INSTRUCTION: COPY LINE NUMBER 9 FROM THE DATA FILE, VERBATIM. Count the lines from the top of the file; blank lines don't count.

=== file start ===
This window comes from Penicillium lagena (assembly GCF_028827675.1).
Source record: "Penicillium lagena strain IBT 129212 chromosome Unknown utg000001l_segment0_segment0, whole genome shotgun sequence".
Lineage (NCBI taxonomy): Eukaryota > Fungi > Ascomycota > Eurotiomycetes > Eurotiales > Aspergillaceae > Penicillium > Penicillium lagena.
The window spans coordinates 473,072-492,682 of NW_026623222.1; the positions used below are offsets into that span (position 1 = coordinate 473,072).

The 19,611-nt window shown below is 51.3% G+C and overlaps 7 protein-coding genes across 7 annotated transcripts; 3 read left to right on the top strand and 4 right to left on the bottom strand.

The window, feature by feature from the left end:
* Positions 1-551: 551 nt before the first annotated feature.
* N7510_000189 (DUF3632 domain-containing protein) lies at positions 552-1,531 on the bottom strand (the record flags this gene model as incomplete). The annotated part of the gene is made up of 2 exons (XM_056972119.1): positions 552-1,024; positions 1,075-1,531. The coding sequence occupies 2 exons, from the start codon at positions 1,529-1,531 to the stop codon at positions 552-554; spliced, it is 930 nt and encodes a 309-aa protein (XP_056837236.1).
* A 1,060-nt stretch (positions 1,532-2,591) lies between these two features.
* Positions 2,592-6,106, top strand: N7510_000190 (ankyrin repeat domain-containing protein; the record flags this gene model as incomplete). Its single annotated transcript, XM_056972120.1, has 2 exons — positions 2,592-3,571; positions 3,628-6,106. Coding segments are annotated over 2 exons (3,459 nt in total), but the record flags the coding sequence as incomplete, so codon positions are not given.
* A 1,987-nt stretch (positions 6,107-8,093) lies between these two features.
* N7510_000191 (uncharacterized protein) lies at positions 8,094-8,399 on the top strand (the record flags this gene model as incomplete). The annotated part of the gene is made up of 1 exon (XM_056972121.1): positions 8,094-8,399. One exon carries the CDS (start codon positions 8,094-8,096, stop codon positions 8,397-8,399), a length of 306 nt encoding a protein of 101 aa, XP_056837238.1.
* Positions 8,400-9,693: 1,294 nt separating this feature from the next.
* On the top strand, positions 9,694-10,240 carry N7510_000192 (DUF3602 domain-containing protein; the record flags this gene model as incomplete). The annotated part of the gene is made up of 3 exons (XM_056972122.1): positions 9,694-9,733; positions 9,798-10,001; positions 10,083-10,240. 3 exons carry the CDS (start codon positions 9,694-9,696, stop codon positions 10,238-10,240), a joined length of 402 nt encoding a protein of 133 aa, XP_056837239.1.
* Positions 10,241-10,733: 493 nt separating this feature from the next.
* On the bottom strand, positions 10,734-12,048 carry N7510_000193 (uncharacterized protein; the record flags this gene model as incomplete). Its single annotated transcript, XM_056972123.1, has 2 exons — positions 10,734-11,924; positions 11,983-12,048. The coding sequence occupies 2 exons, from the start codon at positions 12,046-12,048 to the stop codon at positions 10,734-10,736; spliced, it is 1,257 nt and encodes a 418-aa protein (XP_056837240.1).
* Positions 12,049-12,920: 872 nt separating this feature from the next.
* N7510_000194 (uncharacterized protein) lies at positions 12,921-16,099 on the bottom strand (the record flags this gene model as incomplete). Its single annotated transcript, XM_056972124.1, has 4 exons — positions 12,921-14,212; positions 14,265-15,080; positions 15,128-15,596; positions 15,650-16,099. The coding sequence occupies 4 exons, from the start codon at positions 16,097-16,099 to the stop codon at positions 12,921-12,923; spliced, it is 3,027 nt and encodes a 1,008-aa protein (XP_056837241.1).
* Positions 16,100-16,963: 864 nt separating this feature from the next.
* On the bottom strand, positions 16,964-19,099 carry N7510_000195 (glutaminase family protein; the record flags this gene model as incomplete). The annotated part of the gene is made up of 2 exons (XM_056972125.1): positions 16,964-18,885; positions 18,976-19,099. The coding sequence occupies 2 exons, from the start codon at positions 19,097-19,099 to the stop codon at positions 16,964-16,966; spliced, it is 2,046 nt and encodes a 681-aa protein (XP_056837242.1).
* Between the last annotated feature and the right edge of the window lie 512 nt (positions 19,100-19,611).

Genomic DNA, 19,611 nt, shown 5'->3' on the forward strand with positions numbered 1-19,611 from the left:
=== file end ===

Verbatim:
* A 1,060-nt stretch (positions 1,532-2,591) lies between these two features.